We learned over the years that tennis is a very "deal with it" kind of sport. Whether it is how things are priced, how players are selected for events, to having to get from one continent to another in just a few hours if you want that ITF tourny spot. Just have to deal with it. Tennis ain't for sissies (and tougher for fiscally challenged) that's for sure.
     
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  14. anhuynh16

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    I practice from 3:00 to 7:00 everyday and I'm in 8th grade... ,not sure why you cant fit in tennis?
     
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  15. BirdieLane

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    GA, To a certain extent, with a lot of hard work and dedication, most players will 'get there' eventually. Just not on the same timetable. ('There' being their ultimate level or tennis ceiling.) The most important thing is that the players passion for the game is driving them to excel by working hard and staying mentally fresh.

    Lets clone a junior player and consider a few training cases for those clones age 9 thru 13:

    Train 6 days a week:

    Clone A: 4 hrs of tennis everyday
    Clone B: 2 hrs of tennis, two hours of soccer
    Clone C: 2 hrs of tennis, one hour of fitness, one hour of tennis channel

    Predictions? I think it's extremely hard to say. If you make an assumption that a player will peak after x hours (i.e. 10,000 hr rule) you could argue each clone will reach peak at some point and be relatively 'even', it's just that Clone A will get there first. But is that the goal?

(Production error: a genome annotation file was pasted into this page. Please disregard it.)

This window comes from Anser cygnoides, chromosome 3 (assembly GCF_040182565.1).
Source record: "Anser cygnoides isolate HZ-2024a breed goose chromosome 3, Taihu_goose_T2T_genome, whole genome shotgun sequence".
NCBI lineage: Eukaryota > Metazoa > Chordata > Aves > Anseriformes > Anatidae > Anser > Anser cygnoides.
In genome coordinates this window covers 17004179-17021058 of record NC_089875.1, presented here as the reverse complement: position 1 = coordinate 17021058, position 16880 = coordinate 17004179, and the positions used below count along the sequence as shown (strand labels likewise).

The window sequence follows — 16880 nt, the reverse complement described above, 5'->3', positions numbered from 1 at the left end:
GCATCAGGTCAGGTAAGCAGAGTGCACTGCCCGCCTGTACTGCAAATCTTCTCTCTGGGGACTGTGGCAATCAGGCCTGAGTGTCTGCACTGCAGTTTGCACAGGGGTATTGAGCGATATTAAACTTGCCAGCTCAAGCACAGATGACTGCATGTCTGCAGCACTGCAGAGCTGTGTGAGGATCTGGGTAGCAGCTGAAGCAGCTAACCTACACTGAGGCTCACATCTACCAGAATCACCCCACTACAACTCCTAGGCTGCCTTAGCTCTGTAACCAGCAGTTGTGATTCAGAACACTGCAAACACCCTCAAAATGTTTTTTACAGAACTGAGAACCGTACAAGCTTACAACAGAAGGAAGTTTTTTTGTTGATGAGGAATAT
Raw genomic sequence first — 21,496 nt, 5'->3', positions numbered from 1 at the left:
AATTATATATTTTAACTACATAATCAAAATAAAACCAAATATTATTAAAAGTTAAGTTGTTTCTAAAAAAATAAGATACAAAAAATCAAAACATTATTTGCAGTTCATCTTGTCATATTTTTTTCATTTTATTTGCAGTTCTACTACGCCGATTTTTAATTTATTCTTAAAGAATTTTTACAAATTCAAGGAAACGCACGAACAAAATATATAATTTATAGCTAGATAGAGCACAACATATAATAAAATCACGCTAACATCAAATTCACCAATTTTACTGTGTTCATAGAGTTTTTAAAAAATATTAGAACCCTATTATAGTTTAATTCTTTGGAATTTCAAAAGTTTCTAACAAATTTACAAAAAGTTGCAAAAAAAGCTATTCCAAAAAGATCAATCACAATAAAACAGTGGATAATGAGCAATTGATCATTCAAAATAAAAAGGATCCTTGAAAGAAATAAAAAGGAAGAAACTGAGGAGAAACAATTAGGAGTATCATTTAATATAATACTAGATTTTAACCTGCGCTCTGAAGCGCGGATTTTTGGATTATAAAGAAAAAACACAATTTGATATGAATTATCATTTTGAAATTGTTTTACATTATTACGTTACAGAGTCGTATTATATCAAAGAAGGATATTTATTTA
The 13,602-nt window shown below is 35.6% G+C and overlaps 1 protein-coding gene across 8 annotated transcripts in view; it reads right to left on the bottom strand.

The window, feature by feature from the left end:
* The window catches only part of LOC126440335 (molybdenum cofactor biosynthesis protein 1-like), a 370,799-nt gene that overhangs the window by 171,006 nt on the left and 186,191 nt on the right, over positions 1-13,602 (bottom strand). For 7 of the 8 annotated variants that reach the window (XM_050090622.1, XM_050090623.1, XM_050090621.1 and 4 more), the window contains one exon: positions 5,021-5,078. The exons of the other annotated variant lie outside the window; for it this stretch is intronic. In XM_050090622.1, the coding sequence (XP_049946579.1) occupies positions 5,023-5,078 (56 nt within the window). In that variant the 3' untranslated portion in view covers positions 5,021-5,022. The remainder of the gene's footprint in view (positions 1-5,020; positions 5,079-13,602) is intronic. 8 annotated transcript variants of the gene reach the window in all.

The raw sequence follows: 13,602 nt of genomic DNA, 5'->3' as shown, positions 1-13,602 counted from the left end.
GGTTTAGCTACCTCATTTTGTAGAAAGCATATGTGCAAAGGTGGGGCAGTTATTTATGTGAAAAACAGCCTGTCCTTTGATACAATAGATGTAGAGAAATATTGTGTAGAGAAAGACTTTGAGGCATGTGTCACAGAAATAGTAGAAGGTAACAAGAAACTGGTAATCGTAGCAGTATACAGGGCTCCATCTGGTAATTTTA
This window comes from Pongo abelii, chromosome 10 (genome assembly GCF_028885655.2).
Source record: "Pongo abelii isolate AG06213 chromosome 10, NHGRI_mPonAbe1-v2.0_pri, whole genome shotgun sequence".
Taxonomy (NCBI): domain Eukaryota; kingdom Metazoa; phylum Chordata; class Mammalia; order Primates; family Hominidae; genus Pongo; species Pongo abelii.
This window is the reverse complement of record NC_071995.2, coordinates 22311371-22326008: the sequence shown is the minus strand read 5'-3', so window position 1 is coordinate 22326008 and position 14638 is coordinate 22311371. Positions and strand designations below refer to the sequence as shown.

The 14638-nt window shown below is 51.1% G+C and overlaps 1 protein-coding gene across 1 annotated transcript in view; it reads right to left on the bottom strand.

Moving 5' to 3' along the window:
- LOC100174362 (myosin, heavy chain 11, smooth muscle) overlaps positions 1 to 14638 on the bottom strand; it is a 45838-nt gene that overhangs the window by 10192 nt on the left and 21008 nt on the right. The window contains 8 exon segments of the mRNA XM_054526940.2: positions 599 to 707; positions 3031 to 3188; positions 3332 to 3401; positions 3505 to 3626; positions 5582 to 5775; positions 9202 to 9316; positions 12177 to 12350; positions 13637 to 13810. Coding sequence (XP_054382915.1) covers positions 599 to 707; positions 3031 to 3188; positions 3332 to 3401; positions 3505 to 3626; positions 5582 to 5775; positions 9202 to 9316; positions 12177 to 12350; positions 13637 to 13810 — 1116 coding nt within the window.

Clone A will definitely have more success in 12s and 14s but there will be a question of burnout/freshness and also injuries and overuse. But Sharapova and Vika make a good case for this route.

    Clone B will take longer, but perhaps an increased athletic ceiling, along with increased mental freshness and more resistence to injury could ultimately result in a better player. This player would be a lot fresher mentally at age 17 and 18 than Clone B who had been grinding 4 hrs a day since age 9. Note that Federer had to chose between soccer and tennis at age 12 I think. He would be best argument for this Clone.

    Clone C is a slight spin on B. Not a ton of time on the court but also very focused and immersed in tennis. This player would be more mentally fresh than Clone A and possibly have a higher tennis IQ than Clone B because of obsession with not only playing, but also watching the game. I see this in many sports where kids that really watch and devour the game have significantly higher sport specific IQ than those that just play it. Hingis might be best example of this model.